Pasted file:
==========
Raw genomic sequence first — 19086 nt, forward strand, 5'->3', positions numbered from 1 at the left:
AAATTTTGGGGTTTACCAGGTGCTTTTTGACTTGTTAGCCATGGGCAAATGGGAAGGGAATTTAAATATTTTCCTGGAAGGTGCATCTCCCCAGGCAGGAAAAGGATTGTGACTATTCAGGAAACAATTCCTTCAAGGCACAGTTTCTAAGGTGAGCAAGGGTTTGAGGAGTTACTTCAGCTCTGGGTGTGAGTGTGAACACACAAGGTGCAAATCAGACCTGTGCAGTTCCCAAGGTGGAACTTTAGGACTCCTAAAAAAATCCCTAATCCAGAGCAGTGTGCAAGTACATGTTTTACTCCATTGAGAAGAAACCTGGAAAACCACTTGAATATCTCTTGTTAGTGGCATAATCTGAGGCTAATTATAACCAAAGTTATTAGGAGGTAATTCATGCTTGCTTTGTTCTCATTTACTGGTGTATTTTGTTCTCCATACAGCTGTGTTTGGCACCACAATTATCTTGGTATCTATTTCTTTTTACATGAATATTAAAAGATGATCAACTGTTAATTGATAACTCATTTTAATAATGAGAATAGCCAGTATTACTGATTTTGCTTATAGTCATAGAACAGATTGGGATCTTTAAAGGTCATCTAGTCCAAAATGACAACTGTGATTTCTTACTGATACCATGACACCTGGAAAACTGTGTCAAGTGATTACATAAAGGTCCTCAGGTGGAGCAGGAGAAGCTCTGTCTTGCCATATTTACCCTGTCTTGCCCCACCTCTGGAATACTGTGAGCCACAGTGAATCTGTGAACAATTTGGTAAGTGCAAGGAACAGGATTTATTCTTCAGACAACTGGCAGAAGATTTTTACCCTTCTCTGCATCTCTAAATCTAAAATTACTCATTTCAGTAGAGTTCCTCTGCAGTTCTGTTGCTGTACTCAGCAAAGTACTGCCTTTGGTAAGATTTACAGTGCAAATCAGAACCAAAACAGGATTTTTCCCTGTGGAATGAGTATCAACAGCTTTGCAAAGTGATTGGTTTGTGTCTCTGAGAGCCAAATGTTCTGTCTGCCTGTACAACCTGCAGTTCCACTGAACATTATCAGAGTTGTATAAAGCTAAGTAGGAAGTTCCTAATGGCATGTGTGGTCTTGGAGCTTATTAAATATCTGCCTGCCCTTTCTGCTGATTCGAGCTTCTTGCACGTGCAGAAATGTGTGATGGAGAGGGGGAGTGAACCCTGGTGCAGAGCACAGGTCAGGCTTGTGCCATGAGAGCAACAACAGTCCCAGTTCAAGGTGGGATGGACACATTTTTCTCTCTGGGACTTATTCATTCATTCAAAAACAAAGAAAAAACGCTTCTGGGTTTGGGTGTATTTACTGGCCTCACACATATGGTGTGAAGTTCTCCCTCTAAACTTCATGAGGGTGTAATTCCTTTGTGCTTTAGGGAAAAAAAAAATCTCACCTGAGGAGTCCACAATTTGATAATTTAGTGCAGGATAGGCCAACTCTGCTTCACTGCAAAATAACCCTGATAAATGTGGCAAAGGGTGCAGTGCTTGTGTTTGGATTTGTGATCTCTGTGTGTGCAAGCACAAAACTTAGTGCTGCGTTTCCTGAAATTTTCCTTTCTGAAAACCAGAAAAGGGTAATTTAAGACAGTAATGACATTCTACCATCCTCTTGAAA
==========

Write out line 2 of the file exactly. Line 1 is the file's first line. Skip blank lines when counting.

AAATTTTGGGGTTTACCAGGTGCTTTTTGACTTGTTAGCCATGGGCAAATGGGAAGGGAATTTAAATATTTTCCTGGAAGGTGCATCTCCCCAGGCAGGAAAAGGATTGTGACTATTCAGGAAACAATTCCTTCAAGGCACAGTTTCTAAGGTGAGCAAGGGTTTGAGGAGTTACTTCAGCTCTGGGTGTGAGTGTGAACACACAAGGTGCAAATCAGACCTGTGCAGTTCCCAAGGTGGAACTTTAGGACTCCTAAAAAAATCCCTAATCCAGAGCAGTGTGCAAGTACATGTTTTACTCCATTGAGAAGAAACCTGGAAAACCACTTGAATATCTCTTGTTAGTGGCATAATCTGAGGCTAATTATAACCAAAGTTATTAGGAGGTAATTCATGCTTGCTTTGTTCTCATTTACTGGTGTATTTTGTTCTCCATACAGCTGTGTTTGGCACCACAATTATCTTGGTATCTATTTCTTTTTACATGAATATTAAAAGATGATCAACTGTTAATTGATAACTCATTTTAATAATGAGAATAGCCAGTATTACTGATTTTGCTTATAGTCATAGAACAGATTGGGATCTTTAAAGGTCATCTAGTCCAAAATGACAACTGTGATTTCTTACTGATACCATGACACCTGGAAAACTGTGTCAAGTGATTACATAAAGGTCCTCAGGTGGAGCAGGAGAAGCTCTGTCTTGCCATATTTACCCTGTCTTGCCCCACCTCTGGAATACTGTGAGCCACAGTGAATCTGTGAACAATTTGGTAAGTGCAAGGAACAGGATTTATTCTTCAGACAACTGGCAGAAGATTTTTACCCTTCTCTGCATCTCTAAATCTAAAATTACTCATTTCAGTAGAGTTCCTCTGCAGTTCTGTTGCTGTACTCAGCAAAGTACTGCCTTTGGTAAGATTTACAGTGCAAATCAGAACCAAAACAGGATTTTTCCCTGTGGAATGAGTATCAACAGCTTTGCAAAGTGATTGGTTTGTGTCTCTGAGAGCCAAATGTTCTGTCTGCCTGTACAACCTGCAGTTCCACTGAACATTATCAGAGTTGTATAAAGCTAAGTAGGAAGTTCCTAATGGCATGTGTGGTCTTGGAGCTTATTAAATATCTGCCTGCCCTTTCTGCTGATTCGAGCTTCTTGCACGTGCAGAAATGTGTGATGGAGAGGGGGAGTGAACCCTGGTGCAGAGCACAGGTCAGGCTTGTGCCATGAGAGCAACAACAGTCCCAGTTCAAGGTGGGATGGACACATTTTTCTCTCTGGGACTTATTCATTCATTCAAAAACAAAGAAAAAACGCTTCTGGGTTTGGGTGTATTTACTGGCCTCACACATATGGTGTGAAGTTCTCCCTCTAAACTTCATGAGGGTGTAATTCCTTTGTGCTTTAGGGAAAAAAAAAATCTCACCTGAGGAGTCCACAATTTGATAATTTAGTGCAGGATAGGCCAACTCTGCTTCACTGCAAAATAACCCTGATAAATGTGGCAAAGGGTGCAGTGCTTGTGTTTGGATTTGTGATCTCTGTGTGTGCAAGCACAAAACTTAGTGCTGCGTTTCCTGAAATTTTCCTTTCTGAAAACCAGAAAAGGGTAATTTAAGACAGTAATGACATTCTACCATCCTCTTGAAA